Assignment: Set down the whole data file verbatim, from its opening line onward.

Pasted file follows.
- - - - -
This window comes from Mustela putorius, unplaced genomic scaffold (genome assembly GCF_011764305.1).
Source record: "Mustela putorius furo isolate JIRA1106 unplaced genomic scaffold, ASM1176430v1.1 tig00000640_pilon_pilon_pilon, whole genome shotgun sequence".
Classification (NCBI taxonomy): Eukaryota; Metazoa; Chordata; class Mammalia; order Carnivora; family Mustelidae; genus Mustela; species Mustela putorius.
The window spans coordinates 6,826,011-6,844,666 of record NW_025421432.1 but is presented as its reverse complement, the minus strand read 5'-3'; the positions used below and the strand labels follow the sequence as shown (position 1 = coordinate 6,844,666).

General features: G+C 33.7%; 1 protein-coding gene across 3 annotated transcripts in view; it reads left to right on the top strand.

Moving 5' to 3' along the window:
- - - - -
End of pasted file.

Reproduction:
This window comes from Mustela putorius, unplaced genomic scaffold (genome assembly GCF_011764305.1).
Source record: "Mustela putorius furo isolate JIRA1106 unplaced genomic scaffold, ASM1176430v1.1 tig00000640_pilon_pilon_pilon, whole genome shotgun sequence".
Classification (NCBI taxonomy): Eukaryota; Metazoa; Chordata; class Mammalia; order Carnivora; family Mustelidae; genus Mustela; species Mustela putorius.
The window spans coordinates 6,826,011-6,844,666 of record NW_025421432.1 but is presented as its reverse complement, the minus strand read 5'-3'; the positions used below and the strand labels follow the sequence as shown (position 1 = coordinate 6,844,666).

General features: G+C 33.7%; 1 protein-coding gene across 3 annotated transcripts in view; it reads left to right on the top strand.

Moving 5' to 3' along the window: